Saturday, April 24, 2010

Trouble by the foot

Or should I say trouble of the foot?

One of the worst aspects of aging, I've discovered in recent years is that years of trekking around in high heels has taken its toll. One of my feet is a real pain...literally. It has a bunion, which I seem to recall my grandmother having, and a hammer toe. I hate not only how it looks, but the impossibility of finding shoes that fit.

So, I have turned into one of those people at whom I used to laugh, wearing socks with my sandals. Thanks goodness I live in warm climates all year-round so I can get away with sandals in any season. Otherwise, I really would be cause for chuckles..and quite likely pneumonia.

My socks, at least, I tell anyone who risks a comment, are fashionably color-coordinated with my outfit. In fact a clerk at Walmart one day was actually awed and amazed by my orange socks (cantaloupe?) which perfectly matched my capris. I am clearly a fashionista for the over 65 set, or at least those of us who were too stupid in our youth to watch what we put on our feet.

Over the past few weeks I've been on a mission to find new shoes for summer. This is not a joy. So far I have ordered from a total of four different companies, found things I could wear at three of them and reordered the best in other colors. Only one pair has been shipped back. My house now looks a little like a shoe store after a particularly insane sale. And I wander around in one pair for an hour, then change to a different pair, all in an attempt to either break them in or decide if they're even tolerable.

Because I actually have an aversion to returning the bad choices, I normally have a stash of unworn shoes lingering all over the place as well. I think it may have something to do with admitting I made a mistake. This is a very costly route to follow, so I'm working on racing back to the post office with the misfits.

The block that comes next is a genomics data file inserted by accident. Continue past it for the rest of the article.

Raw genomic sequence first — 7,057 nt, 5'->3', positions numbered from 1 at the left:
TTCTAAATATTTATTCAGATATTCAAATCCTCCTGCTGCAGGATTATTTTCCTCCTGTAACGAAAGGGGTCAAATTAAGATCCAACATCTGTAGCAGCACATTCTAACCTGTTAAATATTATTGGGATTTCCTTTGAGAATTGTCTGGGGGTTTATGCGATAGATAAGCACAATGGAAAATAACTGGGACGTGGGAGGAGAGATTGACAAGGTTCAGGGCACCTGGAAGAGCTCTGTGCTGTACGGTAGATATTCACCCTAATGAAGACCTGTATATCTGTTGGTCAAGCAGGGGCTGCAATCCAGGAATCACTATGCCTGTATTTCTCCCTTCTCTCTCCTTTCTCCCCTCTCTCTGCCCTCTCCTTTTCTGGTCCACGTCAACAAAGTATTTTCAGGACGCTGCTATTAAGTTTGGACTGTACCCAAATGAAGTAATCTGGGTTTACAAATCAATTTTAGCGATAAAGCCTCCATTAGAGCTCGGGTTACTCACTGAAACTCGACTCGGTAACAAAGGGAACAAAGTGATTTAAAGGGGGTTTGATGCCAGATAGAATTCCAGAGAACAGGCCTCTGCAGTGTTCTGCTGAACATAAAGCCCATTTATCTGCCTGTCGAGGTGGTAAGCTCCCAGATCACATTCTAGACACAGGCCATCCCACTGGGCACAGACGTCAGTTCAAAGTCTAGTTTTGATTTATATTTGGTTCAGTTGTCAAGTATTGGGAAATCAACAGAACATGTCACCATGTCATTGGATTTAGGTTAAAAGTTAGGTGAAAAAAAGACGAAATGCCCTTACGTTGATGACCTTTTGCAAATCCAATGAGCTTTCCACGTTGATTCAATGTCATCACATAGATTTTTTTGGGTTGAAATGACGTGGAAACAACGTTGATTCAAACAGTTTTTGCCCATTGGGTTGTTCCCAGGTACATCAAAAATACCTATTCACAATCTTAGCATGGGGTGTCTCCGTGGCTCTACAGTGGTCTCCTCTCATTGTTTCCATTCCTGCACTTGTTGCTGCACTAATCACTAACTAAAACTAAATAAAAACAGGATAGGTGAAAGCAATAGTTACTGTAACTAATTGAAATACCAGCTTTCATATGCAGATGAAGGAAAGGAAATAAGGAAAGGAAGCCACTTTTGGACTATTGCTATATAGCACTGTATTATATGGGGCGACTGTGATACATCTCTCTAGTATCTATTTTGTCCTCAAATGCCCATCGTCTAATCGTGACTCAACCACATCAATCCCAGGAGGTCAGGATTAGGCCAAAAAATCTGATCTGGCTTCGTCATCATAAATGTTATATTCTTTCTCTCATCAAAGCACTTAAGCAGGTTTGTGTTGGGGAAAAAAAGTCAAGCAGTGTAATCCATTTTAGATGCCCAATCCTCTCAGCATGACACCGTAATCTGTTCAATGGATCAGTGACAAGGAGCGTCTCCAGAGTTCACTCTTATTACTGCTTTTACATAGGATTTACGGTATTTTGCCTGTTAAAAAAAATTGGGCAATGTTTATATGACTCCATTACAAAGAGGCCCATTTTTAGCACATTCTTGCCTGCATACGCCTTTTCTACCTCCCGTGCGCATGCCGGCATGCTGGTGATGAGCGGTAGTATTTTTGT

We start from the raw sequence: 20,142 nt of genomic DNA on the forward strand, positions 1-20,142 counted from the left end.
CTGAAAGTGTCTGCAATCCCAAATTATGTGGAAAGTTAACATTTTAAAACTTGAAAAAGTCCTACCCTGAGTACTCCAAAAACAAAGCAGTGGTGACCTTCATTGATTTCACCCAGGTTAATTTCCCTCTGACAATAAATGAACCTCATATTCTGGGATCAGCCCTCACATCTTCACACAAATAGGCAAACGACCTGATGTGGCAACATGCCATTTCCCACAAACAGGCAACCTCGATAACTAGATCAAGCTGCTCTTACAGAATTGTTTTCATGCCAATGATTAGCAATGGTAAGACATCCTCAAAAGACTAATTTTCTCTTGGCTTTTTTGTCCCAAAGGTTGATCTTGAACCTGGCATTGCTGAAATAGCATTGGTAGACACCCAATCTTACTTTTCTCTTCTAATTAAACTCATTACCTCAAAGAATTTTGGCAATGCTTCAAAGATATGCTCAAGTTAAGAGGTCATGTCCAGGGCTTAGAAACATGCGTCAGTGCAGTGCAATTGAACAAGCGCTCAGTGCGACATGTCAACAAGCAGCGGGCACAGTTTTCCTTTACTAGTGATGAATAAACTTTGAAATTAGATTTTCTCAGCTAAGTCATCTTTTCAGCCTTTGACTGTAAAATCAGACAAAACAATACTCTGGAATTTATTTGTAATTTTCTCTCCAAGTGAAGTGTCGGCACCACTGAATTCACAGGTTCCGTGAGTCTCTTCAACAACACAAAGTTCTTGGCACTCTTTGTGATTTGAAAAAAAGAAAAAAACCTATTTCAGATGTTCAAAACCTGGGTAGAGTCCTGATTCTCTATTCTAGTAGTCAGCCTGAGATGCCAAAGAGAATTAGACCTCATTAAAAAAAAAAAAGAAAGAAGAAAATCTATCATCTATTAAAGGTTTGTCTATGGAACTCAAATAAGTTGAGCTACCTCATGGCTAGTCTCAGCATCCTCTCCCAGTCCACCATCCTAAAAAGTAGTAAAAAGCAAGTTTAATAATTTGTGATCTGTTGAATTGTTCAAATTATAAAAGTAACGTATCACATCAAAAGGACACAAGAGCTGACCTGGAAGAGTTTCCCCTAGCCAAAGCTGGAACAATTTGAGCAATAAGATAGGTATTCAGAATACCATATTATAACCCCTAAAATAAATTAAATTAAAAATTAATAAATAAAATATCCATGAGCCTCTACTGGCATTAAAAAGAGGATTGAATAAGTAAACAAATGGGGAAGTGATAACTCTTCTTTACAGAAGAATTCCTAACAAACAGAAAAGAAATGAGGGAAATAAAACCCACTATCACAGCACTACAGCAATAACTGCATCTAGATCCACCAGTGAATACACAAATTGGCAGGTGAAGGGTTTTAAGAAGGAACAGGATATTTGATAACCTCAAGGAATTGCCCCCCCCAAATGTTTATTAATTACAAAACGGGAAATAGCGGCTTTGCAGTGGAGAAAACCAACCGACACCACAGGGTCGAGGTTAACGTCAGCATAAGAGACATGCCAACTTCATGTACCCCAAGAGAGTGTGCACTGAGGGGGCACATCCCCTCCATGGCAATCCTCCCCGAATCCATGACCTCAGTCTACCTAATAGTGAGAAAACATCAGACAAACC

Of course, the permanent solution to this would be to take my poor foot off to a podiatrist and get it fixed. It seems likely I'll have to do that eventually since my entreaties to overnight guests to come in and bash that hammer toe with, well, a hammer in the middle of the night seem to have fallen on deaf ears.

So, a word of advice to any of you with perfect feet. Don't take them for granted. Treat them kindly. Otherwise, you'll be forced to contact me for the best places to buy sandals and socks.


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Saturday, April 17, 2010

On the road again...

This is the time of year when my car and I become very well-acquainted. I've just finished the long journey from Miami to Virginia with stops in South Carolina to visit friends and North Carolina to visit family. And now I'm about to head out again to Ohio on a book tour.

For those of you who live anywhere near Columbus, here are a few of my plans.

I'll be doing a booksigning at Barnes and Noble, 1739 Olentangy River Road at 7 p.m. on Thursday, April 29. Hopefully we'll have plenty of copies of Sweet Tea at Sunrise there, along with Home in Carolina. Can't get there? I'll be signing stock at several local bookstores, so you may be able to pick up signed copies of my books all around town.

I'm also going to be at the book fair at the Romantic Times convention at the Hyatt Regency, 350 N. High Street, on Saturday, May 1 from 11 a.m. to 2 p.m. I believe there's a $5 entry fee for the fair which will feature lots and lots of authors.

Right after the book fair on Saturday, I'll be hosting a tea at 2 p.m. If you're interested in attending that, I believe there are a very few tickets left. Please contact me at no later than Monday, April 19. These remaining spots will go on a first come, first served basis. We're going to have lots of fun debuting the video on friendships based on your contest entries, along with some terrific door prizes. There will be fabulous food, and a special magnolia cookie from my favorite cookie company, Flour Pot Cookies. I hope some of you will be able to join us for this event.